Tuesday, December 24, 2013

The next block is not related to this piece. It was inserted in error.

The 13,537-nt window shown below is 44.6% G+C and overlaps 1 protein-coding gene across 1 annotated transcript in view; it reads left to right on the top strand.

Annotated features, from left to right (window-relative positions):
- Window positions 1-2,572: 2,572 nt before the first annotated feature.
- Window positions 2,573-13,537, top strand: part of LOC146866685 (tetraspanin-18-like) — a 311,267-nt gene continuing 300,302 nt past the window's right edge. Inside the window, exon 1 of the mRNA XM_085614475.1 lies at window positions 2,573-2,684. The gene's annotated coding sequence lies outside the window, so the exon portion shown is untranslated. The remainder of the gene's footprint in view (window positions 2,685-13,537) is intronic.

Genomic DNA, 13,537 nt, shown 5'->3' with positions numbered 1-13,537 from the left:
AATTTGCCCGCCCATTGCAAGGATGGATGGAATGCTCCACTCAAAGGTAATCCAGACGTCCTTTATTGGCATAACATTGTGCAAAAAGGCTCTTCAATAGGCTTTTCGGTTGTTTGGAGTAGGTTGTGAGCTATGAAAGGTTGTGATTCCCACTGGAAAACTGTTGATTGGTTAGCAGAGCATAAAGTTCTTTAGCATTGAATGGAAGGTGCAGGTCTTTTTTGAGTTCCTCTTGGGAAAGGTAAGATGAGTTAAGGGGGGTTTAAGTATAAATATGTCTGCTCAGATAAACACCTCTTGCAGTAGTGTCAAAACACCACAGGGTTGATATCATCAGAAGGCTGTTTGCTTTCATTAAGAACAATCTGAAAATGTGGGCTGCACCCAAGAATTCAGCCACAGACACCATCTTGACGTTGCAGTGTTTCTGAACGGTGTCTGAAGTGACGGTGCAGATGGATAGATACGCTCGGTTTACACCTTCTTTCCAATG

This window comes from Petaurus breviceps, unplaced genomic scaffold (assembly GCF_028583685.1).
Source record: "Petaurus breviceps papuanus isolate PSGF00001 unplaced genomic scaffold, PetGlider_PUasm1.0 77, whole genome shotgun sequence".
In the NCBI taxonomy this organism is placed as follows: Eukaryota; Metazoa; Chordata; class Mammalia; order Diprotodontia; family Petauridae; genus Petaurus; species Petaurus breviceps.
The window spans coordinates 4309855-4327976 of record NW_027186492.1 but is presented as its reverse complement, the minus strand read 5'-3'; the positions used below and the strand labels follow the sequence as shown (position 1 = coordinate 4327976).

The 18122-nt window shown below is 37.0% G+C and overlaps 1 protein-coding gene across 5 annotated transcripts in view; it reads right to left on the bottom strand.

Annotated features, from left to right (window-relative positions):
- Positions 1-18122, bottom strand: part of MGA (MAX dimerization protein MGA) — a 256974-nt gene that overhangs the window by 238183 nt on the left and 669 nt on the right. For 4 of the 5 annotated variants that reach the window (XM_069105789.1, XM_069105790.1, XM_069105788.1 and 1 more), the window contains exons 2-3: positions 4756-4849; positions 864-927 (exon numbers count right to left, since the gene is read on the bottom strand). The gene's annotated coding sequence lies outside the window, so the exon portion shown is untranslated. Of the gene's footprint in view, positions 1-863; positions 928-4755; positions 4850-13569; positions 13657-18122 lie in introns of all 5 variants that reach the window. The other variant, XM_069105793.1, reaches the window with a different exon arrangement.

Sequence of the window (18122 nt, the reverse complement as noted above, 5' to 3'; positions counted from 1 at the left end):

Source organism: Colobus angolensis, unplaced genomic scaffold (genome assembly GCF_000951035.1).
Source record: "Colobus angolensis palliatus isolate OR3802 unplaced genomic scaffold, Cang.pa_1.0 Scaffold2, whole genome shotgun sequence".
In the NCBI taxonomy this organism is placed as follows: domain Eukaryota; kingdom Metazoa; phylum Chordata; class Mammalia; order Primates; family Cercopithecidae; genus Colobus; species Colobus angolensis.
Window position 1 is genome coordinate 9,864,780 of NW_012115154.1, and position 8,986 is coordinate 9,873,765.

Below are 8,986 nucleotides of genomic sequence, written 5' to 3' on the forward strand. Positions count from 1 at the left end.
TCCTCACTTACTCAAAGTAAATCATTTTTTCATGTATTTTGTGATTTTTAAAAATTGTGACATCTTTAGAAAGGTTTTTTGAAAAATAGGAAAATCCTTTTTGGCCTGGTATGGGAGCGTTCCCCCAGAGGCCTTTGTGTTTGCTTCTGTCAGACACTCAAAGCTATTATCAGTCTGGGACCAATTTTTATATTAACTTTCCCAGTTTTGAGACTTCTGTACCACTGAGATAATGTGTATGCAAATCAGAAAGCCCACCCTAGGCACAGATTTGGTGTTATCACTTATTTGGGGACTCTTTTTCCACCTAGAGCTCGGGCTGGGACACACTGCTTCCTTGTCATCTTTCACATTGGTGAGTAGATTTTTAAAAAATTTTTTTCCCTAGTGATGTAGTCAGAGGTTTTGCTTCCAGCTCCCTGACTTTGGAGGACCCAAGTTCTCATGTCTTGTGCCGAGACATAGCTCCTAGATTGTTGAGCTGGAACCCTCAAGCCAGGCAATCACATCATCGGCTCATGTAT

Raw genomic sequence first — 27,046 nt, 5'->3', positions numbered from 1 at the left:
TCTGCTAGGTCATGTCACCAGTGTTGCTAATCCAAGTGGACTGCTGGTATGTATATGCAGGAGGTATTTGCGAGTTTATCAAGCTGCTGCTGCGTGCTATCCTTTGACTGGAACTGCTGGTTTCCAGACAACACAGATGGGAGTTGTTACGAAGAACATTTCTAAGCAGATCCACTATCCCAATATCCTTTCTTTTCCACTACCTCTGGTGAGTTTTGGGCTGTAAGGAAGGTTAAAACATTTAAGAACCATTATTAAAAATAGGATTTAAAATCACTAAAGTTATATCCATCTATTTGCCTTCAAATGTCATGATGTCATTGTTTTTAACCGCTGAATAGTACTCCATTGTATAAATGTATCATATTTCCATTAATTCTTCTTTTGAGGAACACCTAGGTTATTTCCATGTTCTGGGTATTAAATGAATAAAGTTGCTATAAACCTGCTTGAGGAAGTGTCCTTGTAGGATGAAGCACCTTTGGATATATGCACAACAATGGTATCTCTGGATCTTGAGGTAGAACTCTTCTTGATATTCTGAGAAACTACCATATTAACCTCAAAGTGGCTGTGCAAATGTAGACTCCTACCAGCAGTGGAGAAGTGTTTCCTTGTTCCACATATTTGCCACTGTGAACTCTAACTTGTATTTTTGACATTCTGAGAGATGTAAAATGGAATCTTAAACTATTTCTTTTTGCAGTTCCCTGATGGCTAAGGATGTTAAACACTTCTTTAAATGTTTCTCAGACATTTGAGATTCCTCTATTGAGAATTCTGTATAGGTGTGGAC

"Hummingbird alert!" I cried, and Tom looked up. Out the window a redheaded hummer was probing the frozen feeder. It was actually kitty Webster’s clacking jaws that tipped me off to the hummingbird’s presence. "I think he’s licking the feeder like a popsicle,” Tom said. And considering how many times the tiny bird returned to dip into the feeder, I think Tom was exactly right. The one feeder that hangs in view of the dining room window is visited often by the tiny birds, and the pleasure of seeing their iridescent feathers and their whirring wings is worth the effort of keeping the feeder from freezing. Most nights I remember to bring it inside to stay warm, and take it back out in the morning, but sometimes, in the flurry of activities, I forget. So soon after the popsicle incident, I purchased one more feeder so that I can more easily rotate them when the temperatures plummet. It’s the least I can do for these brave little birds who stay here through our iffy winters. Aside from the feeder, the hummingbirds are in love with Mahonia ‘Arthur Menzies,’ which is loaded with upright spikes of yellow flowers. It’s about the only nectar source in this December’s garden and if I’d known what a cold winter we’d be facing I’d have planted two more. No matter, this plant is at least ten years old and stands eight feet tall and five feet wide with enough blossoms for a hundred hummers. This year the evergreen huckleberry (Vaccinium ovatum) produced a bumper crop, and fortunately for the foraging sparrows, most of the tiny, tart berries are still on the branches in December. Like the hummingbird feeder, the huckleberry bush stands right in front of the dining room window, a perfect place for Webster to ogle the birds and clack his jaws some more. For His Majesty’s comfort (he is quite regal, with fur as soft as angora) I’ve placed a bench by the window, with pillows on it, where he can dream of hunting without doing any damage.